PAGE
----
Create a customized plug-in for MacLockPick

The Setup application will open providing a list of all current plug-ins. To add a plug-in, select the “+” in the lower right corner.

6. The Plug-in Window

MacLockPick Plugin window

Once the “+” button is selected, the Plug-in window opens.

7. Name the Plug-in

Name the new plug-in within MacLockPick

The Plug-in window allows the user to name the plug-in (1) and define its type (2).

8. Design the Plug-in

Design the MacLockPick plug-in

The Plug-in design window is divided into three parts: The Plu-gin Name, the Data and the Operating System. To create a custom filter, allowing the user to sort through a folder and return only the findings with a .pdf extension we will fill out the information depicted above. First, describe the plug-in (1), then enter the filter (in this case the .pdf extension), since we will be finding a folder relative to the user, we will select buttons (3 and 4). Since we are expecting a relatively small output, we will keep the files and folders in the native format (5), (meaning they will be exported directly as opposed to using the built-in MacLockPick Archive tool). Next enter the path to the folder (6), select the operating system the new plu-gin pertains to (7) and select “Save” (8).

9. Checking the Plug-in

Checking the new MacLockPick plug-in

When you save the custom built plug-in, the Setup window opens again, allowing you to review all the plugins, to include your new one. Make sure your new plugin is selected as indicated by the checkbox to the right (1), then select “Quit” (2).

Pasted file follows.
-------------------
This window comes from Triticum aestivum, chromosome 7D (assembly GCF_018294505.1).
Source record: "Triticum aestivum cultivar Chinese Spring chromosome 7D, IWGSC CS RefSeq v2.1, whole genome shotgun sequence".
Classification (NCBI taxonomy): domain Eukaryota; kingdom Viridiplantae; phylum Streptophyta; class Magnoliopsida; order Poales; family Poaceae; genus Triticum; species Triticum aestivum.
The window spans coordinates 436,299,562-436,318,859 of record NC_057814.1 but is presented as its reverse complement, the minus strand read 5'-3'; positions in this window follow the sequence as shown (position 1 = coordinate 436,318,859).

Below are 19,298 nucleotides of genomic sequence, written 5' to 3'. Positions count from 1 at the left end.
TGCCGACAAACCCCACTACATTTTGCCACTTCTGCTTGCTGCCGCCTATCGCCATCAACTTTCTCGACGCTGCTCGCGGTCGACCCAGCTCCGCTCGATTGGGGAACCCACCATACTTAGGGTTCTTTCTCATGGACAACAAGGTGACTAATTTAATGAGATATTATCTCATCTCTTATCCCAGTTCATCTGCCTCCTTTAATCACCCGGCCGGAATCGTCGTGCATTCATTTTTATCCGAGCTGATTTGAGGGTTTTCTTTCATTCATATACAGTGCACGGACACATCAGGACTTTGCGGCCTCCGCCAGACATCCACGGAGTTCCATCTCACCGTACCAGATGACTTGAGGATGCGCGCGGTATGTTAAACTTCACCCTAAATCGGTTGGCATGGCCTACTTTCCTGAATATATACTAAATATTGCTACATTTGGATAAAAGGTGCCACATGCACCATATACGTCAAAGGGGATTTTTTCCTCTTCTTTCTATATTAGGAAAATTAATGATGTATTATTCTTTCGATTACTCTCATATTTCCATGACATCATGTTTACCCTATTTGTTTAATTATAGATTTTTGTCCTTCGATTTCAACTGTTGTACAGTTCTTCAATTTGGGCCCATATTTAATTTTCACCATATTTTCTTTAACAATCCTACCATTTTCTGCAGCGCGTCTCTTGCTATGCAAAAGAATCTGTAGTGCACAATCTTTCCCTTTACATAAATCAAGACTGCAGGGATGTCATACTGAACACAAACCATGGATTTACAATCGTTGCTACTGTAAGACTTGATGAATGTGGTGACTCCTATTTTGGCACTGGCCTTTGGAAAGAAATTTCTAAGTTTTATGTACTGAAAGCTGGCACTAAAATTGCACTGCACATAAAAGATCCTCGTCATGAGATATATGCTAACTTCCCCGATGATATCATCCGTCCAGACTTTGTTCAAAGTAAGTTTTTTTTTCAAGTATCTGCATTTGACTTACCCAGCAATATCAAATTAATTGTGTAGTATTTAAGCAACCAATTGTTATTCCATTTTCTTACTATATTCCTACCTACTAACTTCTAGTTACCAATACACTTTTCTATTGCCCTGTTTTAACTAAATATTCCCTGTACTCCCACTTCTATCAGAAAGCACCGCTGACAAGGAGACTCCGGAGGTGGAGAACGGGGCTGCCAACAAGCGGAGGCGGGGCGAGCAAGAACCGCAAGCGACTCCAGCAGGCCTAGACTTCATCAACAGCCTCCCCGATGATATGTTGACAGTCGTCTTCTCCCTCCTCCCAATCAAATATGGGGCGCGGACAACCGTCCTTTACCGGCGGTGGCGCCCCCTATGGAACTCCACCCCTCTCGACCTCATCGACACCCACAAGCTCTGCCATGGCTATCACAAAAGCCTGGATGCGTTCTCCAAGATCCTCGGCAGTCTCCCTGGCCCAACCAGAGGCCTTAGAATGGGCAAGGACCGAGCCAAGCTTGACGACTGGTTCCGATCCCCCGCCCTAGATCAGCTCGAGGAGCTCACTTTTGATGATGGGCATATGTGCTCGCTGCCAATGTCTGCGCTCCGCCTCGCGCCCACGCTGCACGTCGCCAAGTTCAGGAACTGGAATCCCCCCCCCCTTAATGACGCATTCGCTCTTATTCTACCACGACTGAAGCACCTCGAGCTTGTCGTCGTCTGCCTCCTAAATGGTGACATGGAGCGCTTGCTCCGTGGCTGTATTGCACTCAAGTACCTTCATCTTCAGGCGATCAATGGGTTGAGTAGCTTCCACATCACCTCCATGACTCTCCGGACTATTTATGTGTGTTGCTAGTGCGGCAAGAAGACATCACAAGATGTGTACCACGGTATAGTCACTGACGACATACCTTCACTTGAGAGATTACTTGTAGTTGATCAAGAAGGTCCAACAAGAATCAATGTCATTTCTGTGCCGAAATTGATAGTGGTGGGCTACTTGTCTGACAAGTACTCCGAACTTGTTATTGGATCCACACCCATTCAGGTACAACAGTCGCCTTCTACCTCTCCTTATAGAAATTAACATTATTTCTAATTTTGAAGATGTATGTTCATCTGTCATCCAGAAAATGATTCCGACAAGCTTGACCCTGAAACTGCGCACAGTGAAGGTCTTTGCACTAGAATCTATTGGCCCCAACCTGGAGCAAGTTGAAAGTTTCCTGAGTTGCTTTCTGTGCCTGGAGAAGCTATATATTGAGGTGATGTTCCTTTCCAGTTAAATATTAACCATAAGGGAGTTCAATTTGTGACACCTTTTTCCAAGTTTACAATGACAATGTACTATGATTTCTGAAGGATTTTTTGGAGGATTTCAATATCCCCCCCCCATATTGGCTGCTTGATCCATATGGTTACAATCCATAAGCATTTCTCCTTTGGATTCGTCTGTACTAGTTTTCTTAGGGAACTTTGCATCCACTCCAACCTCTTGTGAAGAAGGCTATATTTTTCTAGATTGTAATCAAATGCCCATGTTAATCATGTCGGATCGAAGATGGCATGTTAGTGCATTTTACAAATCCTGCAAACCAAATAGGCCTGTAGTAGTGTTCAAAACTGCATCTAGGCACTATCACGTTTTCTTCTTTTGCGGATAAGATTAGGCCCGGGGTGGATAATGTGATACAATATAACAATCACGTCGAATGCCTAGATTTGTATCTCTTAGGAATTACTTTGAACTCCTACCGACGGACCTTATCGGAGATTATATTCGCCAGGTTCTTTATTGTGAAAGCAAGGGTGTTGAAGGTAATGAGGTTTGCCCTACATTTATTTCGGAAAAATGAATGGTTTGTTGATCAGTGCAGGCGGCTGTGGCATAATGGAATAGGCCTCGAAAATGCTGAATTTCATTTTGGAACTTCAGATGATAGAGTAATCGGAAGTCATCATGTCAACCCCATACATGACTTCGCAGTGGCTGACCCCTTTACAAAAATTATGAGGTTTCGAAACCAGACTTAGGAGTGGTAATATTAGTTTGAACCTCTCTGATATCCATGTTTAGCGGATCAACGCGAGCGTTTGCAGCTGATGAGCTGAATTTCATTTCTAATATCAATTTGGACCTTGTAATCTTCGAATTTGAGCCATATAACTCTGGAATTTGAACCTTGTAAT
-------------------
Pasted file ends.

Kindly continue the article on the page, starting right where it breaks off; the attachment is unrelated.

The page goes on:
10. Run MacLockPick

Run MacLockPick

Once you quit the Setup window, you will be at the MacLockPick applications window. Select the MacLockPick application by double clicking on it to invoke MacLockPick.

11. MacLockPick Completion

MacLockPick has completed running

Once MacLockPick completes its operations, the above dialogue box will open informing the user that the results are located in the “MacLockPick Output Folder” (1) select “OK” (2).

12. Locating the MacLockPick Output Folder

Locating the MacLockPick Output folder

From the Desktop, select the “MACLOCKPICK” icon (1) by double clicking on it.

13. Open the MacLockPick Output Folder

Opening the MacLockPick Output folder

As the volume opens, locate the MacLockPick Output Folder, double click on the MacLockPick Output Folder and select the appropriate result (the results are arranged by username and date/time stamp).

14. Reviewing the Results

Reviewing the MacLockPick results

Locate the folder containing the MacLockPick output and open it by double clicking on it.

15. Reviewing the Filter Results

Reviewing the MacLockPick filter results